Bill Passed by Legislature Require s Offer of Screening Test for Boomers Visiting Doctor or Hospital; Follows Recommendation by Centers for Disease Control
ALBANY, N. Y. – Baby boomers across New York, many of whom may have hepatitis C without knowing it, will be offered a screening test when visiting health care providers under an AARP-backed bill passed by the state Legislature today.
The bill ( S2750A/ A1286), sponsored by Senate Health Committee Chairman Kemp Hannon (R-Nassau) and Assemblyman Kenneth Zebrowski (D-New City), requires people born between 1945 and 1965 to be offered a screening test for hepatitis C – a potentially fatal illness - when seeing their primary care doctor and receiving hospital inpatient and outpatient care.
The federal Centers for Disease Control and Prevention (CDC) called for such testing last August after finding people born between 1945 and 1965 are at risk for Hepatitis C infection. Those baby boomers accounted for 75 percent of the estimated 3.2 million Americans infected with hepatitis C, the CDC found.
An estimated 200,000 New Yorkers are living with Hepatitis C, and it’s an increasing cause of illness and death . But 45 percent to 85 percent of people living with the disease are unaware they have it, since it often shows no symptoms, according to a CDC report.
Hepatitis C is a contagious liver disease that ranges in severity from a mild illness lasting a few weeks to a serious, lifelong illness that attacks the liver and can lead to cirrhosis (scarring of the liver) or fatal liver cancer.
“This is truly a life and death matter, and AARP is so pleased that Senator Hannon and Assemblyman Zebrowski won such an important victory for baby boomers,” said Beth Finkel, AARP New York State Director. “Offering a screening test to the thousands of New Yorkers whose lives could be saved or improved is just plain common sense.”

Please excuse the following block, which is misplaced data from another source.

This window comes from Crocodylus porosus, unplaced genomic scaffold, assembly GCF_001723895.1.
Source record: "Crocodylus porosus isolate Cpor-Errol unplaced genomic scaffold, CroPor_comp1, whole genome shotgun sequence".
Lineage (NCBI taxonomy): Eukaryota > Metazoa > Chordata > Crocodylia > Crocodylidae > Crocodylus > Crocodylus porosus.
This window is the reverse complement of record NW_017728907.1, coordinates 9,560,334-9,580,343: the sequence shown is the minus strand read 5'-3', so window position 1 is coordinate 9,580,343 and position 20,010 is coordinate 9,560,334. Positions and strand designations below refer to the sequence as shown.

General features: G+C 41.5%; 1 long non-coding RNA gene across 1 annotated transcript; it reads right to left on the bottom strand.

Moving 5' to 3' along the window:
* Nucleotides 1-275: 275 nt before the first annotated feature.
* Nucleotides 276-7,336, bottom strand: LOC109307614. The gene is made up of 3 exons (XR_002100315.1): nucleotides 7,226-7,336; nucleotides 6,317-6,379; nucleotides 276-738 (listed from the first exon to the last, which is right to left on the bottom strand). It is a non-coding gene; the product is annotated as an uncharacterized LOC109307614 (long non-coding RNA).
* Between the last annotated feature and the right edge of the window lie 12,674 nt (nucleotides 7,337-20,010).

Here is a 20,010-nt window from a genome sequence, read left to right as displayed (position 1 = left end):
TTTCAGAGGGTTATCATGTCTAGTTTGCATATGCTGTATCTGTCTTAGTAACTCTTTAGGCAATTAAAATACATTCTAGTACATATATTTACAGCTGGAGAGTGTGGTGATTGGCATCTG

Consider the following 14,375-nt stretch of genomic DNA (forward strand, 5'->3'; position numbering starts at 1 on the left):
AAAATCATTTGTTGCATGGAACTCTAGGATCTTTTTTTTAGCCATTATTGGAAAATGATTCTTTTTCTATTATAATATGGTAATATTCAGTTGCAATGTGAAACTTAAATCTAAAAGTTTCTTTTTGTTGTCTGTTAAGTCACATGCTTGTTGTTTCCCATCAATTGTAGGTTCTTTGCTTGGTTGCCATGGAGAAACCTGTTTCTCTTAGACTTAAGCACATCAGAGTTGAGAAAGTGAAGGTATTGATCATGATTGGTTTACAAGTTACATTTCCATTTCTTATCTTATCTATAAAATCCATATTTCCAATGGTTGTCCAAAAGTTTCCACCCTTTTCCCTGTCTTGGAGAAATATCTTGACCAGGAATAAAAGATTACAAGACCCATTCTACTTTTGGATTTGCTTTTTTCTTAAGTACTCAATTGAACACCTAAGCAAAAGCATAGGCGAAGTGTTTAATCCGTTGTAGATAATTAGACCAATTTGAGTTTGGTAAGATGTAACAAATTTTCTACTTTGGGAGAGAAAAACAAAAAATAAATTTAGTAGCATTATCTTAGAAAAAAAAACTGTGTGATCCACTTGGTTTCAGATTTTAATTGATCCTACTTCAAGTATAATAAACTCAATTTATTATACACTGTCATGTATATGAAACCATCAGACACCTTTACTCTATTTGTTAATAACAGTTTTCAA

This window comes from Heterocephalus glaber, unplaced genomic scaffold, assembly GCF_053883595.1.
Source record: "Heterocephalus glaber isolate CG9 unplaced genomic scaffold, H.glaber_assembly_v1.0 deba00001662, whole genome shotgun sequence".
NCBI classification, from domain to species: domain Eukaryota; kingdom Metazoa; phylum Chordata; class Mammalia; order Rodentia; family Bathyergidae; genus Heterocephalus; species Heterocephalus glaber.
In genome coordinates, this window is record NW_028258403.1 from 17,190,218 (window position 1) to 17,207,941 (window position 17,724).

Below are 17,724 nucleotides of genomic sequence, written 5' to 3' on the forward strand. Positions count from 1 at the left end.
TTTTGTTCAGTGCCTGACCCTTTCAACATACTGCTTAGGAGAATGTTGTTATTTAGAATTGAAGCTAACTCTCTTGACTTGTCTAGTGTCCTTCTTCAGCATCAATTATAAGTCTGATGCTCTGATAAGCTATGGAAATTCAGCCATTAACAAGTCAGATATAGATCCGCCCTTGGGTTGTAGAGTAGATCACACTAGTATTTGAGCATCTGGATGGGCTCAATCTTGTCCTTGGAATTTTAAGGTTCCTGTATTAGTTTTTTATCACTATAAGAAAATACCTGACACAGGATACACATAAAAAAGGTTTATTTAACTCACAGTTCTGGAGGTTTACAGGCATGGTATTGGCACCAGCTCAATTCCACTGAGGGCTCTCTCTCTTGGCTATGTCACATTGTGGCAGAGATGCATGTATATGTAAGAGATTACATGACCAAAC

The bill passed the Senate today 63-0. It passed the Assembly 138-1 on June 10.
There have been great advances over the past few years in treatments for hepatitis C and many carrying the disease can be cured.
By increasing testing opportunities, the bill will make more people living with hepatitis C aware of their infection status, get available treatment, and take steps to prevent transmission.
Empowering individuals to know their hepatitis C infection status is an important step toward meeting the public health challenges presented by a disease which is contagious and communicable. Given that many people infected with this disease show no symptoms, testing is a crucial factor in disease prevention.
New York City Mayor Michael Bloomberg’s health commissioner, Dr. Thomas Farley, urged colleagues this spring to test all baby boomers for hepatitis C.
AARP New York, which advocates on behalf of New Yorkers 50 and older, is calling on Governor Andrew Cuomo to sign the bill into law.
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